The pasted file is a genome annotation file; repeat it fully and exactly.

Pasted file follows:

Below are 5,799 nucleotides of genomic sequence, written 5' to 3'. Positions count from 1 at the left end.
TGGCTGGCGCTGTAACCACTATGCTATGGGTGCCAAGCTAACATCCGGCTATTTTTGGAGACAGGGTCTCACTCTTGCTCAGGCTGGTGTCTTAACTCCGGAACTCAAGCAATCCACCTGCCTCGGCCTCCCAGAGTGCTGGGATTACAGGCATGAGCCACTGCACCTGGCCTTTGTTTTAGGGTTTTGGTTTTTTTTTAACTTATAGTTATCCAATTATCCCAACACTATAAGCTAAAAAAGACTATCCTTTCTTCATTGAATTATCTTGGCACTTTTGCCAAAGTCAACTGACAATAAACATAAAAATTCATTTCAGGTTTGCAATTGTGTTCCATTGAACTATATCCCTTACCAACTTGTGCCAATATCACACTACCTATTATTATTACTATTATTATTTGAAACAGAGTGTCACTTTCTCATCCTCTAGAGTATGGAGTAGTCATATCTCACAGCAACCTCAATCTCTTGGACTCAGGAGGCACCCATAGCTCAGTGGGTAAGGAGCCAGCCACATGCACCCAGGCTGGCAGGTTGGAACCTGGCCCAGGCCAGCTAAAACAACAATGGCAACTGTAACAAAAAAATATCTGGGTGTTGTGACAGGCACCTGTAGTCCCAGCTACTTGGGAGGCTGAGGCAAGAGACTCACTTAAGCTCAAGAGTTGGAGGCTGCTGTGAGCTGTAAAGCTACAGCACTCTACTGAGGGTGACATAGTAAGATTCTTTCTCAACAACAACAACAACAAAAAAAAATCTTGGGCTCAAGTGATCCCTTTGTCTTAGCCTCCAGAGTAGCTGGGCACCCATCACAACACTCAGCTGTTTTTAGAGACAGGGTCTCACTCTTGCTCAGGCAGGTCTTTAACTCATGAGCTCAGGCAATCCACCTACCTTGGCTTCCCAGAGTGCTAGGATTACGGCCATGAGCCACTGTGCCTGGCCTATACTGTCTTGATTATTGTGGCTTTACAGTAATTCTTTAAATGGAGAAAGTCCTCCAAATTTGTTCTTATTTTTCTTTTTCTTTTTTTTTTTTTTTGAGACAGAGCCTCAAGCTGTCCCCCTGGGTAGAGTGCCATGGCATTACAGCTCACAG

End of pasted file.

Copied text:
Below are 5,799 nucleotides of genomic sequence, written 5' to 3'. Positions count from 1 at the left end.
TGGCTGGCGCTGTAACCACTATGCTATGGGTGCCAAGCTAACATCCGGCTATTTTTGGAGACAGGGTCTCACTCTTGCTCAGGCTGGTGTCTTAACTCCGGAACTCAAGCAATCCACCTGCCTCGGCCTCCCAGAGTGCTGGGATTACAGGCATGAGCCACTGCACCTGGCCTTTGTTTTAGGGTTTTGGTTTTTTTTTAACTTATAGTTATCCAATTATCCCAACACTATAAGCTAAAAAAGACTATCCTTTCTTCATTGAATTATCTTGGCACTTTTGCCAAAGTCAACTGACAATAAACATAAAAATTCATTTCAGGTTTGCAATTGTGTTCCATTGAACTATATCCCTTACCAACTTGTGCCAATATCACACTACCTATTATTATTACTATTATTATTTGAAACAGAGTGTCACTTTCTCATCCTCTAGAGTATGGAGTAGTCATATCTCACAGCAACCTCAATCTCTTGGACTCAGGAGGCACCCATAGCTCAGTGGGTAAGGAGCCAGCCACATGCACCCAGGCTGGCAGGTTGGAACCTGGCCCAGGCCAGCTAAAACAACAATGGCAACTGTAACAAAAAAATATCTGGGTGTTGTGACAGGCACCTGTAGTCCCAGCTACTTGGGAGGCTGAGGCAAGAGACTCACTTAAGCTCAAGAGTTGGAGGCTGCTGTGAGCTGTAAAGCTACAGCACTCTACTGAGGGTGACATAGTAAGATTCTTTCTCAACAACAACAACAACAAAAAAAAATCTTGGGCTCAAGTGATCCCTTTGTCTTAGCCTCCAGAGTAGCTGGGCACCCATCACAACACTCAGCTGTTTTTAGAGACAGGGTCTCACTCTTGCTCAGGCAGGTCTTTAACTCATGAGCTCAGGCAATCCACCTACCTTGGCTTCCCAGAGTGCTAGGATTACGGCCATGAGCCACTGTGCCTGGCCTATACTGTCTTGATTATTGTGGCTTTACAGTAATTCTTTAAATGGAGAAAGTCCTCCAAATTTGTTCTTATTTTTCTTTTTCTTTTTTTTTTTTTTTGAGACAGAGCCTCAAGCTGTCCCCCTGGGTAGAGTGCCATGGCATTACAGCTCACAG